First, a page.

by Flo Whitaker
From ancient talismanic figures to sparkly Christmas decorations, snowmen have always been with us. Flo Whitaker takes us on a journey back in time
What does the word ‘snowman’ mean to you? Do you build them with your children or grandchildren? At Christmas, do you hang a snowman decoration on your tree, or place an illuminated snowman figure in your garden? Nowadays we associate snowmen with light-hearted fun but their origins lie elsewhere.
Snowmen have been a part of our culture for thousands of years. The oldest surviving art in Europe can be found in cave paintings dating back to 35,000 BC. Ancient tools and cooking vessels give us more clues about this far- away world. Carved figures of humans and animals indicate early belief systems and rituals. These tantalising fragments can be viewed in museums, but a snowman is ephemeral. It leaves nothing behind, save for a puddle and a written or spoken history trail passed along the generations.
Our ancestors were highly attuned to the seasons. Winter, with its short hours of daylight, was a particular challenge. In a landscape populated with bears and wolves, great importance was placed on talismanic objects. Snowmen were first created as guardians and were constructed around the perimeter of the homestead to protect people and livestock. Made with outstretched, defensive twiggy arms, they were positioned with their backs facing the settlement. Their grotesque faces looked outwards in order to scare away animals and bad spirits lurking in the dangerous Wildwood.
The earliest known snowman image appears in an illuminated book, (circa 1380) held in the National Library of the Netherlands. In 1494, the 19-year- old Michelangelo was commissioned by Piero de’ Medici to build a snowman in his palace courtyard in Florence. From the Middle Ages, snow figures were constructed to honour favoured monarchs and military heroes, or to create religious effigies. Unlike costly artist’s materials, snow is freely available and snow figures were also made to show dissent. Unpopular politicians, landowners and churchmen were lampooned in snow sculptures. Ordinary folk would vent their anger by kicking and punching the figures and, when gunpowder arrived on the scene, blowing them up! In Zurich, a springtime festival still occurs, whereby a snowman, (now made from fabric) is exploded to symbolise the end of winter.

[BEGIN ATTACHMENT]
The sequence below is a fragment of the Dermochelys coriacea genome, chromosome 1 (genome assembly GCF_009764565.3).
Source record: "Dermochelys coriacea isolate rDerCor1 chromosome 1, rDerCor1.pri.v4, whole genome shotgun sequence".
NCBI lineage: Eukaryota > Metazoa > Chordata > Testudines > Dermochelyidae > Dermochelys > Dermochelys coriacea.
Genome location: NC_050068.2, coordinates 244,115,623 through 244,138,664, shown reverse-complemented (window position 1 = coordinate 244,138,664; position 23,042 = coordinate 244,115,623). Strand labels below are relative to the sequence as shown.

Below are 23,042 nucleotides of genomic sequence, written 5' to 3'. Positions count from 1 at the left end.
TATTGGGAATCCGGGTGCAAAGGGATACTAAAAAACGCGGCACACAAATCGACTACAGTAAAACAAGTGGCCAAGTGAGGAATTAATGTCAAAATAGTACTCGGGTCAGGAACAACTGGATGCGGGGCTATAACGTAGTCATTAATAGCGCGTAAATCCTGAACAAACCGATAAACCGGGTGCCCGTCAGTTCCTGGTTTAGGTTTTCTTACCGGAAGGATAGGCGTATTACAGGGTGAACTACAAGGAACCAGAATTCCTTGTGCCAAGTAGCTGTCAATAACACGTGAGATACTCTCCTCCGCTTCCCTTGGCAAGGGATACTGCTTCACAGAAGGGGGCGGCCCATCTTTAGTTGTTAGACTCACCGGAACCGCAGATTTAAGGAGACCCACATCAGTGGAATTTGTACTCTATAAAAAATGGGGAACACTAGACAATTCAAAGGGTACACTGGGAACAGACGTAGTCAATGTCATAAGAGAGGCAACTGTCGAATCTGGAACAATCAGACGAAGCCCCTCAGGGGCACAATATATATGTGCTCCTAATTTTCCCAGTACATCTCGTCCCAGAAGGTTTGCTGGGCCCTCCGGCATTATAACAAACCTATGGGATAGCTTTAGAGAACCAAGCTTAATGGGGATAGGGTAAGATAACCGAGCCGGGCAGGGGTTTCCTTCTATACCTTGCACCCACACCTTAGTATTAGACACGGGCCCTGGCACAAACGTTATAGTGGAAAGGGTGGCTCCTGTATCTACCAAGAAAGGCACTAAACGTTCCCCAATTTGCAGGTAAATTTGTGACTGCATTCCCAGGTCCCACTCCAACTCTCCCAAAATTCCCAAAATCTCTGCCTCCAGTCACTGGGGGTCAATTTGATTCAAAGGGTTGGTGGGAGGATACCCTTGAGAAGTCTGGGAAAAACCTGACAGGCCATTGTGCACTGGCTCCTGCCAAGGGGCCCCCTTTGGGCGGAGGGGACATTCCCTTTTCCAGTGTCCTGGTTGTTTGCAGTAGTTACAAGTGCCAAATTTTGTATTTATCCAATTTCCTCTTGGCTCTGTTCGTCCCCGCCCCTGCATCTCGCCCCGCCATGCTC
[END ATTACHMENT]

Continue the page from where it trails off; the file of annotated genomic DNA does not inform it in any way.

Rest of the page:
Our ancient ancestors would be mystified by us, but might see something of themselves in our shared ‘worshipping’ of snow deities. So, if you receive a Christmas card depicting a jolly snowman, pause for thought. That image of an icy winter sentinel has travelled through the ages. Snowmen are mysterious and transient. Commanded by the weather, they come – and they go. They are the stuff of dangerous politics, but are also a child’s plaything. They can be pro-establishment, or anarchic; religious or profane. They are shape-shifting, inscrutable time-travellers. If only they could talk – what stories they could tell.